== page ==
ONE of the most talked about betting strategies is the chase theory (otherwise known as the Martingale betting system) – it also happens to be one of the most risky.
There is an element of risk with all forms of gambling. Whether it be betting on baseball, horse racing or playing blackjack, but the chase theory is designed to eliminate any risk of losing over a lengthy period of time.
Sounds good right? Sure, but it takes a certain level of brashness and plenty of discipline to pull off.
The chase theory betting system is more commonly used in sports betting where the result is 50/50, but horse racing punters can use the system to good effect.
What is the chase theory?
Designed in 18th century France, the chase theory is one of the simplest forms of gambling and can be applied to racing, whether you are wagering on the Rosehill Guineas of the Pegasus World Cup. The strategy simply states that the punter must double their bet after every loss, so when the punter does eventually win, he will make back whatever they lost (and more depending on the odds).
It was designed for the punters that have a large bankroll and, like all betting, requires an amount of luck in order to avoid losing your stack.
Punters will always recoup their losses with the chase theory, but there are some smaller printed details which need to be run over first.
Firstly – using the chase theory with a small amount of money isn’t the ideal betting strategy. The chase theory is designed for punters with bigger bankrolls which can handle a losing streak.
Should your bankroll by $100 and you’re betting $10 in the opening race, your bankroll can only sustain a series for four straight losses.
$10 bet placed
$10 x 2 = $20
$20 x 2 = $40
$40 x 2 = $80
With four losses your bankroll ends at $80 and you will have to start the chase again, but you will end up with a net loss on your first attempt.
Punters with larger bankroll have every chance to sustain a significant losing streak, but it’s not for the faint hearted.
If you do find yourself in the middle of a losing streak then your betting levels can reach big numbers. Some punters aren’t comfortable betting big numbers on horse racing, and if that’s the case, the chase theory isn’t the betting strategy for you.
It’s important to know that chase theory punters can still make a profit despite only tipping more losers than winners. Without using a chase theory, it’s tough to break even if you’re picking more losers than winners.
What you need to know before using the chase theory
We’ve told you how the chase theory works, but we haven’t mentioned anything about odds.
Odds are a key aspect to winning when using the chase theory and it’s vital that punters know what odds to take.
It’s nearing impossible to make money using the chase theory when you’re taking odds lower than $2. In order to make back what you have lost during your losing streak, your winning bet must be at $2 or higher to at least break even.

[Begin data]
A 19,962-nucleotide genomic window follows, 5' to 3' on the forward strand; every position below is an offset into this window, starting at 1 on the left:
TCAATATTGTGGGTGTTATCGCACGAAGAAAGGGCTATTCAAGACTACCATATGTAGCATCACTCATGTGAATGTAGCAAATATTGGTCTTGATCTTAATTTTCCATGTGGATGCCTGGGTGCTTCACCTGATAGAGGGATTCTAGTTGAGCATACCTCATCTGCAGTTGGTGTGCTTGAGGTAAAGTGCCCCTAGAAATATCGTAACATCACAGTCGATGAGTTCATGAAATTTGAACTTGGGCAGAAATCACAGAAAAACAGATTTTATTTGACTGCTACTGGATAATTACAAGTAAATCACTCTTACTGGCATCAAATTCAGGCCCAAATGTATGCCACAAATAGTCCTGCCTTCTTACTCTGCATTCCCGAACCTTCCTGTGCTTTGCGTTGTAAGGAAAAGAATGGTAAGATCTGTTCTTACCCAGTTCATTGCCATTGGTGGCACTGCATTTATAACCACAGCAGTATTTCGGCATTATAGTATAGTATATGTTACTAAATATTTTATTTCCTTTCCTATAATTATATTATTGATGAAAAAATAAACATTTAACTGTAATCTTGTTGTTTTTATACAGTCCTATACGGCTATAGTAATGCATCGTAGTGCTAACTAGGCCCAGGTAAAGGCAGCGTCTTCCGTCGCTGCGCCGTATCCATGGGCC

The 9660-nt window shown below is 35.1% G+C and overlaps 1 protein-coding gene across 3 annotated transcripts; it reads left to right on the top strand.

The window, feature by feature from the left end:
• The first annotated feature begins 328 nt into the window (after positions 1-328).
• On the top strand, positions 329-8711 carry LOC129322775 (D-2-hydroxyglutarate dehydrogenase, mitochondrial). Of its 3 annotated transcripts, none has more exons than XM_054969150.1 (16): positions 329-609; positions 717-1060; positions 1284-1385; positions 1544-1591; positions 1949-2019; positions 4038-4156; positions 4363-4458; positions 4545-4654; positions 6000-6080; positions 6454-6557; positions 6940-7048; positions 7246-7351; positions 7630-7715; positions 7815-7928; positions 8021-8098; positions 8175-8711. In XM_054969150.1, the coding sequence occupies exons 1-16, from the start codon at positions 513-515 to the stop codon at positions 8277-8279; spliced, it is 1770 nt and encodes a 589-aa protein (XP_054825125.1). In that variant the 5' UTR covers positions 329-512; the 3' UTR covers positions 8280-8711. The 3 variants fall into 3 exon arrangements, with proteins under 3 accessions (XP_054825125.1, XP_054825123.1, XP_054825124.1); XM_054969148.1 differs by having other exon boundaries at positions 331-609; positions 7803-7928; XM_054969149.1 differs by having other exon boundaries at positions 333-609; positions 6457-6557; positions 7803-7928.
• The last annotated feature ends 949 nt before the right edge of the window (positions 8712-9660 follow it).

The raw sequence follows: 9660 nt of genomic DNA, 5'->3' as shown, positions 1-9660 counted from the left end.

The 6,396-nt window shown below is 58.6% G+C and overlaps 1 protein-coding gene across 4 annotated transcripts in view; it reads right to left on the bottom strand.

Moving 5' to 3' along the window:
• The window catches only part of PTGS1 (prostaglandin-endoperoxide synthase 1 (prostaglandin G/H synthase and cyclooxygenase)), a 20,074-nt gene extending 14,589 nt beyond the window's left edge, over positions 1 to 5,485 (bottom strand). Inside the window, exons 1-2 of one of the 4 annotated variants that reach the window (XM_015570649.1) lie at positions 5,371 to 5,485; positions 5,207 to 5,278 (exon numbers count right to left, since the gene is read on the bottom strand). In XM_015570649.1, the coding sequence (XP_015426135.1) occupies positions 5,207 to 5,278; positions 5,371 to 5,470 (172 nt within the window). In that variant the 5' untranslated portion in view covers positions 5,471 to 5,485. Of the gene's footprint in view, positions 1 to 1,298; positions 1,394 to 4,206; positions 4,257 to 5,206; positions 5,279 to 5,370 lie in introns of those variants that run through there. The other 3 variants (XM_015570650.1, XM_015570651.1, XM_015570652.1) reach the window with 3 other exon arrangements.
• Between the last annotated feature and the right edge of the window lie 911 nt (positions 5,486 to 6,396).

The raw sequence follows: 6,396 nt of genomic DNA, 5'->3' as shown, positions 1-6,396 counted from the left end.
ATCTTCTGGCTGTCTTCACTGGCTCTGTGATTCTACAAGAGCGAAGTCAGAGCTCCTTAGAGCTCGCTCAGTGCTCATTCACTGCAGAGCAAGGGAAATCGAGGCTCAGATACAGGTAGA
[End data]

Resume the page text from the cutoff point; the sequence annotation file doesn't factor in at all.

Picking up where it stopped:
$2 will see you earn your money back and any odds higher will see you make a profit. Punters must not fall into the trap of betting on short priced favourites as this is the biggest mistake you could make when using this system.
Punters should try and pick their spots. Using the chase theory to bet blindly isn’t suggested and it takes time to figure out which horses to target for this strategy.
Some punters have had success using the chase theory on only one horse. The longer it takes a horse to win a race the longer its odds typically are, so punters using this strategy are often seen as “chasing your losses punters”, but it’s simply the chase theory in work if you’re sticking with the formula.
The number one rule of chase theory – never stray away from doubling your bet. The point is to make your money back with some profit after a string of bets, not after your first bet loses.
If you can’t stomach a handful of losing streaks then there are other betting strategies out there.
Stick with the game plan. Double your bet after a loss and when that win does come, start from scratch and do it all again.
Example of how chase theory works
Below is an example of how chase theory betting can return profits with a losing record.
Example 1: Punter bets $100 per race on a horses paying $2.50 for a total of 10 races
Bet 1: Winner ($150)
Bet 2: Winner ($150)
Bet 3: Loss (-$100)
Bet 4: Loss (-$100)
Bet 5: Winner ($150)
Bet 6: Loss (-$100)
Bet 7: Loss (-$100)
Bet 8: Winner ($150)
Bet 9: Loss (-$100)
Bet 10 Loss (-$100)
Example 1 punter loses six of his 10 bets and returns $0.
Example 2: Punters uses the chase system and starts off with a $25 bet
Bet 1: Winner ($62.50)
Bet 2: Winner ($62.50)
Bet 3: Loss (-$25)
Bet 4: Loss (-$50)
Bet 5: Winner ($125)
Bet 6: Loss (-$25)
Bet 7: Loss (-$50)
Bet 8: Winner ($125)
Bet 9: Loss (-$25)
Bet 10 Loss (-$50)
Example 2 punter returns $150 with the same win/loss record as Example 1.